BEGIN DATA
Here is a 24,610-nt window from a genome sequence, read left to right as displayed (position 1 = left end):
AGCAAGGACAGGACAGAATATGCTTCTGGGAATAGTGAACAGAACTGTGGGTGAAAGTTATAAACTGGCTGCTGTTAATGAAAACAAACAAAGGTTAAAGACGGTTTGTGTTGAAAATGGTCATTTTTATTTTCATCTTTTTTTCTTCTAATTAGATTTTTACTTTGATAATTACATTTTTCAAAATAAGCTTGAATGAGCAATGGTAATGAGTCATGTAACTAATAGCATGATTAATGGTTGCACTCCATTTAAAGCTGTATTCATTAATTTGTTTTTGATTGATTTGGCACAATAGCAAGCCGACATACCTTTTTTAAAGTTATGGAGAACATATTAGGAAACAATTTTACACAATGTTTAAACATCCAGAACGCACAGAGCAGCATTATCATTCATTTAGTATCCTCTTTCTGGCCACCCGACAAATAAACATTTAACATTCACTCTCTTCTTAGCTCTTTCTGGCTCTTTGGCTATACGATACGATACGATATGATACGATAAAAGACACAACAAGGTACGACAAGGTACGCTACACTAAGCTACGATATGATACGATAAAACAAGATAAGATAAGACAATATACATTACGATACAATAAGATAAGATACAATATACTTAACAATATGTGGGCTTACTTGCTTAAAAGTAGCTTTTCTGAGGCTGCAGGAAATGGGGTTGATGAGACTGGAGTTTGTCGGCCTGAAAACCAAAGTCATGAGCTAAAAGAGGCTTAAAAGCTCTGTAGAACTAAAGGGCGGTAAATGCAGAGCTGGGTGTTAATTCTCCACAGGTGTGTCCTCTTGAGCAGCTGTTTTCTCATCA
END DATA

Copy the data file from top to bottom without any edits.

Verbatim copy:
Here is a 24,610-nt window from a genome sequence, read left to right as displayed (position 1 = left end):
AGCAAGGACAGGACAGAATATGCTTCTGGGAATAGTGAACAGAACTGTGGGTGAAAGTTATAAACTGGCTGCTGTTAATGAAAACAAACAAAGGTTAAAGACGGTTTGTGTTGAAAATGGTCATTTTTATTTTCATCTTTTTTTCTTCTAATTAGATTTTTACTTTGATAATTACATTTTTCAAAATAAGCTTGAATGAGCAATGGTAATGAGTCATGTAACTAATAGCATGATTAATGGTTGCACTCCATTTAAAGCTGTATTCATTAATTTGTTTTTGATTGATTTGGCACAATAGCAAGCCGACATACCTTTTTTAAAGTTATGGAGAACATATTAGGAAACAATTTTACACAATGTTTAAACATCCAGAACGCACAGAGCAGCATTATCATTCATTTAGTATCCTCTTTCTGGCCACCCGACAAATAAACATTTAACATTCACTCTCTTCTTAGCTCTTTCTGGCTCTTTGGCTATACGATACGATACGATATGATACGATAAAAGACACAACAAGGTACGACAAGGTACGCTACACTAAGCTACGATATGATACGATAAAACAAGATAAGATAAGACAATATACATTACGATACAATAAGATAAGATACAATATACTTAACAATATGTGGGCTTACTTGCTTAAAAGTAGCTTTTCTGAGGCTGCAGGAAATGGGGTTGATGAGACTGGAGTTTGTCGGCCTGAAAACCAAAGTCATGAGCTAAAAGAGGCTTAAAAGCTCTGTAGAACTAAAGGGCGGTAAATGCAGAGCTGGGTGTTAATTCTCCACAGGTGTGTCCTCTTGAGCAGCTGTTTTCTCATCA